In the Spring of 1907, M. C. Strachan received a call to pastor churches in Washington, D.C. While there, he advocated for the establishment of schools and a sanitarium for Blacks in the city. Strachan's influence also led to the establishment of the Negro Department in the General Conference in 1909.
In New York City, in 1924, Strachan put to work the evangelistic style of the Delta. At the core of this style stood empathy for those at the bottom of the social ladder. As Douglas Morgan states, Strachan identified with the oppressed of the city, leading him "into the thick of the struggle for black equality and political representation." He became a social worker in the municipal court system, and a Chaplain for the Black inmates in the Women's Prison on Roosevelt Island. He joined the Urban League. In 1929 he founded the Girls and Boys Rescue League at his Harlem Church, which worked with the juvenile courts to save teenagers from reformatories and workhouses. This empathy for the oppressed consumed his time and energized his work.
During the years that he pastored the Church in Harlem, the Harlem Academy became a twelve-grade institution. Many of the young boys and girls from his church flowed into the first school in New York City for African American scholars. With his support, Principal J. L. Moran, later to become President of Oakwood College, grew the academy to a twelve-grade institution. Furthermore, Arna Bontemps, who became a well-known poet and a noted member of the Harlem Renaissance, became one of the instructors.
The evangelistic style birthed in the Delta shaped the work of Mathew Strachan till his last years of ministry. In the 1930s, he moved to Tampa, where he took on the cigar making industry, which he had faced down in 1915, during an evangelistic meeting. In Tampa, he worked as a pastor in the local church and became the President of the Tampa Negro Voter's League. From 1940–1947 he became the President of the Tampa branch of the National Association for the Advancement of Colored People (NAACP). Not only did he shepherd his Church, but he also spearheaded efforts fighting racial discrimination.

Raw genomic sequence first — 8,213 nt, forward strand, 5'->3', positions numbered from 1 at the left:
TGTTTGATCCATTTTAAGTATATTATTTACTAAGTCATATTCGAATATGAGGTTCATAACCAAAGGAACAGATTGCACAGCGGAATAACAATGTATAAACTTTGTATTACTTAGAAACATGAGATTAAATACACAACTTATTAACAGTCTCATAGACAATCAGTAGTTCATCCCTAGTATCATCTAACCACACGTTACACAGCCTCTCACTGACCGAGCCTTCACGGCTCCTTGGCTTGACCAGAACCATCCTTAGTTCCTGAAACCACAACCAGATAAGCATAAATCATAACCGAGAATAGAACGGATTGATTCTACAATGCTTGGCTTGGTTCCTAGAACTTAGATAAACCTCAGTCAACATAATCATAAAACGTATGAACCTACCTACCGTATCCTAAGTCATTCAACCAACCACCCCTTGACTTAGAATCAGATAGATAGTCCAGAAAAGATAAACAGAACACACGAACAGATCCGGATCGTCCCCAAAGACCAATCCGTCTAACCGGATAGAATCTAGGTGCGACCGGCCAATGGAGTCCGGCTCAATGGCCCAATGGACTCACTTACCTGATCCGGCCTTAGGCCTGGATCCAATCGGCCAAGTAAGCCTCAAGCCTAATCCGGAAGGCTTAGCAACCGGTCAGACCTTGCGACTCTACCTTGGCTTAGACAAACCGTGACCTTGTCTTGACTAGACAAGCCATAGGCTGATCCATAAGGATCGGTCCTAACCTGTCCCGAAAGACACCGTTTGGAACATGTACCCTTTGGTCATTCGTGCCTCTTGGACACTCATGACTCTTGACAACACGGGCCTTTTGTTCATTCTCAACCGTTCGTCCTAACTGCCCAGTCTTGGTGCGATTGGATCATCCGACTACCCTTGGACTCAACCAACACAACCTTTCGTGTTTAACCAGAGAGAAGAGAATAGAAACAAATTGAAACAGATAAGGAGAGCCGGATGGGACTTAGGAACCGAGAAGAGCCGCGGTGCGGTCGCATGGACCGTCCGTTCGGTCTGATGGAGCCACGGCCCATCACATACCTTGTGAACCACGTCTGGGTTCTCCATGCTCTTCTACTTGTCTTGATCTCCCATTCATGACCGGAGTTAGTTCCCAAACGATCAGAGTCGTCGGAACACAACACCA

The schools birthed by the Adventist Church in the twentieth century, outside of the United States, yoked the three styles of Evangelism and provoked ongoing growth all over the planet. Families who had no money understood the importance of education, flocking to Adventist educational institutions. Millions of children sat in Adventist classrooms. Today, the largest Adventist universities in the world, in Jamaica, Bolivia, Korea, Kenya, The Philippines, Brazil, and Mexico, began as manual training schools where the three-pronged evangelistic focus spearheaded growth. In time, the schools produced thousands of teachers, nurses, pastors, and doctors who, like a snowball rolling downhill, grew Adventism explosively.
Lamentably, in the United States, we ignore the lessons of history. The three-arm Evangelistic tradition, which exploded our growth, has been slowly shedding its style. We no longer practice the Evangelism that identifies with the oppressed, and we have allowed our Health Evangelism to be highjacked by large corporations, leaving only one active arm to draw members into the Church. Apocalyptic Evangelism in the United States draws most of our attention, consuming most of the Church's evangelism resources. We funnel millions of dollars into Apocalyptic Evangelism, which triggers meager growth.